If there’s one type of hand tool category I am especially particular about, it’s hex tools, including drivers, L-keys, P- and T-handle wrenches, and any other hex-tipped fastener driver.
My first self-introduction to quality hex keys was with Bondhus ball-tip screwdrivers. I ordered them from McMaster Carr and was so pleased with the Bondhus quality that I bought a bunch more Bondhus drivers, and then T-handle drivers, and a couple of L-wrench sets.
Before that, all I had known were generic Allen-style L-wrenches. My father had two kinds of L-key sets, one where the tools were straight hex shafts that pivoted out from a folding base, and the other where individual L-keys were attached to a large keyring. Sorry Dad, but your hex keys sucked. They were enough, at the time, but I’ve moved on to better tools.
Here’s a look of all the unique or strongly recommended hex tools that I previously wrote about:
PB Swiss Rainbow Colored Ball Hex Key Set
Although pricey, PB Swiss’s are my absolute favorite hex keys. If my budget ever allows for it, I’ll add a metric set to complement my fractional hex key set.
Bondhus ColorGuard Hex Keys
Wera makes color-coded hex keys too.
Park Tool P-Handle Hex Wrenches
One of these days I’ve got to update my post on Park Tool’s excellent Bondhus-made hex wrenches. I’ve got a bunch of Beta P/T-handle ball hex drivers like this too, and am still undecided as to which is better.
Who knew that Klein would come out with excellent P/T-handle ball hex drivers? They’re comfortable to use and precise. Plus they come with a handy bench stand.
Allen Ball Hex Set
This Allen set that I reviewed is rather unremarkable, and it jumped up a little in price since the review went up, but they’re okay tools at a decent value.
Stubby PB Swiss Hex Keys
I pieced together this PB Swiss low profile hex key set back when Amazon was clearing them out at great prices. I would buy a replacement set at full price, in an instant, if needed. I really wish PB Swiss made these in fractional sizes as well, and not just metric.
Anex Low Profile Hex Drivers
I ended up buying a set of these Anex slim hex wrenches after posting about them. I’ve used them a couple of times, and like my PB Swiss stubby drivers, they’re handy problem solvers.
I paid $22 for my 4-piece set, right now they’re $12.91 at Amazon, by 2 “Fulfilled by Amazon” 3rd party suppliers. Please snatch them up so that I’m not tempted to buy them myself – Amazon link.
Flex-Head Hex Keys
While far from what being must-haves, these Hex Pro flex-head hex keys can be convenient to have around. If you have enough clearance, the pivoting head allows you to swing them over after a turn, instead of having to remove, rotate, and re-engage the tool.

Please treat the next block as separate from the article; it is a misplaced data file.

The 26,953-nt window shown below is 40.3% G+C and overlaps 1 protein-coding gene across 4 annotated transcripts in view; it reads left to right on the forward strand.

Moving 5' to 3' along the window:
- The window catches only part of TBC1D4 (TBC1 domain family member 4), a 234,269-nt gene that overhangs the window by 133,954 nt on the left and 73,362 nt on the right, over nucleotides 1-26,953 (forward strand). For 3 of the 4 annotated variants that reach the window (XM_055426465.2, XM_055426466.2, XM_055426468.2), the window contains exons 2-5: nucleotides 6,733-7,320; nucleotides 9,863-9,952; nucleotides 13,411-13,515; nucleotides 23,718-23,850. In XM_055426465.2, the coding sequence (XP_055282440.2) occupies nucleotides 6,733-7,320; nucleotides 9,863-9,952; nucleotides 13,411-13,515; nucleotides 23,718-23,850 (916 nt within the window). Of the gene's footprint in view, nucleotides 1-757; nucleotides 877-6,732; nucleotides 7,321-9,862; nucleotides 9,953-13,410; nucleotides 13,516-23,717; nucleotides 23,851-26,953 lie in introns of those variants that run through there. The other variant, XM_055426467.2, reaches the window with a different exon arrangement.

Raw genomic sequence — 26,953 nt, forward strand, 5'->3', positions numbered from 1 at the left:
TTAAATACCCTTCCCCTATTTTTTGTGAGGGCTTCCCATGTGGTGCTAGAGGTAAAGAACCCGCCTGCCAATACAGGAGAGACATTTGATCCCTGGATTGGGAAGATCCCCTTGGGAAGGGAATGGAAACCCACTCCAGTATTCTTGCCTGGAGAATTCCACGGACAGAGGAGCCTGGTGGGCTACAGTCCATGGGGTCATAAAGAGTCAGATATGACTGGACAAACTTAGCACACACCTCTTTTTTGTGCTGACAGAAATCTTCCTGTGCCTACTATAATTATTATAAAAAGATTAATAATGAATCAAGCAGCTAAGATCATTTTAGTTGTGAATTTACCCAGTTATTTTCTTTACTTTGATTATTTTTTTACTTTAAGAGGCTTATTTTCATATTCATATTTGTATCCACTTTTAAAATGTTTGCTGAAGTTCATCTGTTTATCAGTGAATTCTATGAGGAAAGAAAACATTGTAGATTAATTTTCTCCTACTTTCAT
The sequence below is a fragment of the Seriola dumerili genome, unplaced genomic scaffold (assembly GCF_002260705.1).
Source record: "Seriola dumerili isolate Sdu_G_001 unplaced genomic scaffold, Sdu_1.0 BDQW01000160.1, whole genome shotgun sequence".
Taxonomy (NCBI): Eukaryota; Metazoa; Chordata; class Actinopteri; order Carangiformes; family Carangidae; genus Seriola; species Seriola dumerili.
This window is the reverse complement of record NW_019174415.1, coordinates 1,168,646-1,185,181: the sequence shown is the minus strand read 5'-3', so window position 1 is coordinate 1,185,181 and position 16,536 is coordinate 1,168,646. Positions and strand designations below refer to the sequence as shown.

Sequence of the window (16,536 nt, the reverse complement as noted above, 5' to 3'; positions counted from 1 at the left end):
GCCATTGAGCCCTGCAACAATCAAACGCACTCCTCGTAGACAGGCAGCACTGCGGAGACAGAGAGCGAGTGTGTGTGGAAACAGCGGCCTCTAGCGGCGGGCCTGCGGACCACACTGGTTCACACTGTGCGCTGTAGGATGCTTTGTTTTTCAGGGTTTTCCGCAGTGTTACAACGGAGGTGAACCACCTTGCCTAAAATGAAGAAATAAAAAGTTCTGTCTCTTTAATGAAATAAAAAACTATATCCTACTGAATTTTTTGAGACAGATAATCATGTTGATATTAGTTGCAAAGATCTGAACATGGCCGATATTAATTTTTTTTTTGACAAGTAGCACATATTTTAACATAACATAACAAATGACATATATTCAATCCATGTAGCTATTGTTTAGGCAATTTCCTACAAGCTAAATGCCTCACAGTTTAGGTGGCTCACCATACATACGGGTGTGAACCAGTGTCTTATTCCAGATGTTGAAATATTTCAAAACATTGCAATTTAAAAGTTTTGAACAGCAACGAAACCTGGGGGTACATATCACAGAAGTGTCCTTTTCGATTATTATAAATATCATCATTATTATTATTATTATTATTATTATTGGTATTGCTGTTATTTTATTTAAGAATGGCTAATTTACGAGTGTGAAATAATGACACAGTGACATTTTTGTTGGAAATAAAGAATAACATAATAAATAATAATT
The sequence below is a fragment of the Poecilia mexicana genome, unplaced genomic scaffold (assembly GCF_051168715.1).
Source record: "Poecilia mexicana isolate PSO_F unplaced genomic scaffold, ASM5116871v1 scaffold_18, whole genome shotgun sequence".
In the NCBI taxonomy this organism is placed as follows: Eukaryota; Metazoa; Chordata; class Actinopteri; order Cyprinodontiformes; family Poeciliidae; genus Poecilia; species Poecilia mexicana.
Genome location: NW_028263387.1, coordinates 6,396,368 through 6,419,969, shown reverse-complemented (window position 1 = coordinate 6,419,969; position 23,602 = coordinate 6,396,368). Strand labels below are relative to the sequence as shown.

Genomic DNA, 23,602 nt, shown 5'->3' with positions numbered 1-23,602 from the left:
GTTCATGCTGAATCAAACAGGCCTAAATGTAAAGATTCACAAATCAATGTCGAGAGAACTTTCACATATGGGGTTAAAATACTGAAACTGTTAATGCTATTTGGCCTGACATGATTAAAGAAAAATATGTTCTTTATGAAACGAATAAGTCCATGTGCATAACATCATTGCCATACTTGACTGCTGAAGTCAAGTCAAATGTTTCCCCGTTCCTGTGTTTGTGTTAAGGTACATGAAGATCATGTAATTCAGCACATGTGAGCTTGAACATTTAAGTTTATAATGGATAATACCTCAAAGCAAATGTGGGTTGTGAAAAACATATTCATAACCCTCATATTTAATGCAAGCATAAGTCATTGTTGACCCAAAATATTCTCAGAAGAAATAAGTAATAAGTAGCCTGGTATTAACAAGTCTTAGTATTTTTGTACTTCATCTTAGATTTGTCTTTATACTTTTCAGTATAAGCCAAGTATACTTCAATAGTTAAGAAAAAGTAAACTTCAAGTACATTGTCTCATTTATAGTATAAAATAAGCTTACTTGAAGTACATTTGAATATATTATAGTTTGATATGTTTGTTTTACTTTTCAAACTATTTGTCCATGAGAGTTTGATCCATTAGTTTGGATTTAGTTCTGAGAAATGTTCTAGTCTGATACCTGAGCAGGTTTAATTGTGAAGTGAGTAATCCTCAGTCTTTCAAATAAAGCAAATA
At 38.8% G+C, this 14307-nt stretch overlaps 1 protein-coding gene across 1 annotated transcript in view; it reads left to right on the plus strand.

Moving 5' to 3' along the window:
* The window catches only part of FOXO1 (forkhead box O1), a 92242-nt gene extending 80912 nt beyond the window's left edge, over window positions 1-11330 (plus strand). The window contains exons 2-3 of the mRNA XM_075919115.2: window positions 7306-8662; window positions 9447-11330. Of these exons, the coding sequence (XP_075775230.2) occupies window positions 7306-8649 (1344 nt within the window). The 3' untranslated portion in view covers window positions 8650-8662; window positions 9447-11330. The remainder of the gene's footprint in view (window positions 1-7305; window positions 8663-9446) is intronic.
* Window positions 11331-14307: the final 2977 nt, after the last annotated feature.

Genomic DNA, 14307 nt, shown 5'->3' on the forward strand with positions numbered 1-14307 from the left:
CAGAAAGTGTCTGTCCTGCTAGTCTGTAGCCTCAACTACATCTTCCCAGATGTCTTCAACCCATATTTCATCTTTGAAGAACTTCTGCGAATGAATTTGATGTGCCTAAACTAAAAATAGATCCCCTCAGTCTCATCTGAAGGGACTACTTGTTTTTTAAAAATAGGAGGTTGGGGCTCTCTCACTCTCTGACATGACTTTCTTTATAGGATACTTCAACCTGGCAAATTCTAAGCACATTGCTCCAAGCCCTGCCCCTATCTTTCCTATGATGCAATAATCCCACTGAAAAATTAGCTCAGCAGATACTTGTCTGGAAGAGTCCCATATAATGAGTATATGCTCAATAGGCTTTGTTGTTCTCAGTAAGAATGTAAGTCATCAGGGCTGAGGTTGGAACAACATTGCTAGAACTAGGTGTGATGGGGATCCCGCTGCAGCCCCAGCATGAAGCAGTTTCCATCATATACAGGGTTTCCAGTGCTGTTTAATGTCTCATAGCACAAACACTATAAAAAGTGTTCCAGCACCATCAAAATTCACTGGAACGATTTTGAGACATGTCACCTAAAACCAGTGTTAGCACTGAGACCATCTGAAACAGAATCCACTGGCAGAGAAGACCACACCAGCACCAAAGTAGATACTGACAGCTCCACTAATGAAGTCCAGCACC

Wiha MagicRing Ball Hex Key Set
I’ve tried Wiha and Bondhus’s fastener-retention ball hex designs, and find that I prefer Wiha’s a lot more. I tend to use my Wiha sets more often than just when I need fastener retention because of their better storage cases. Easy in, easy out.
Hex Bit Sockets
The SK hex bit sockets are nice, except for how the tool bits arrived from SK pre-rusted. Sockets are a great option when you need more torque, and can be used with different drive tools, such as ratchets, breaker bars, T-handles, or spinners, depending on the application needs.
PB Swiss Hex Sockets
I love, love, LOVE these one-piece PB Swiss hex bit sockets. I own exactly two of them. One of these days I’m buying more, and I hope that PB Swiss comes to their senses and comes out with similar sockets but in fractional sizes.
Bondhus Ball Hex
This is an itty bitty set that I received for free from Carbide Processors, but the tools aren’t any different from Bondhus’s regular drivers, aside from the smaller size.
Bondhus hex drivers are strong, precise, convenient, easy to clean, made in the USA, and affordable. One of these days I have GOT to post more about my Bondhus tools.
I should point out that Carbide Processor now has the fractional-sized mini GoldGuard hex key set as their current registration and ordering free gift option.
Mayhew Twisted hex
These twisted Mayhew hex drivers are among the most unusual take son hex keys that I’ve seen or written about thus far.
Astro Pneumatic Multi-Use Hex Keys
These Astro Pneumatic hex keys can handle fasteners with internal hex sockets or external hex profiles.
Kobalt Hex Key Handle
I keep meaning to try this out – it looks like the handle can be used with other hex keys, right? I only want the handle for use with my other hex tools, but I suppose it’s not too much of a waste to have extra set of ball hex drivers to keep around. Maybe as spare or loaner tools so that I can keep the good stuff to myself and in my main toolbox?
What Do You Recommend?
Do you use some great hex keys not on this list? Let’s hear those recommendations!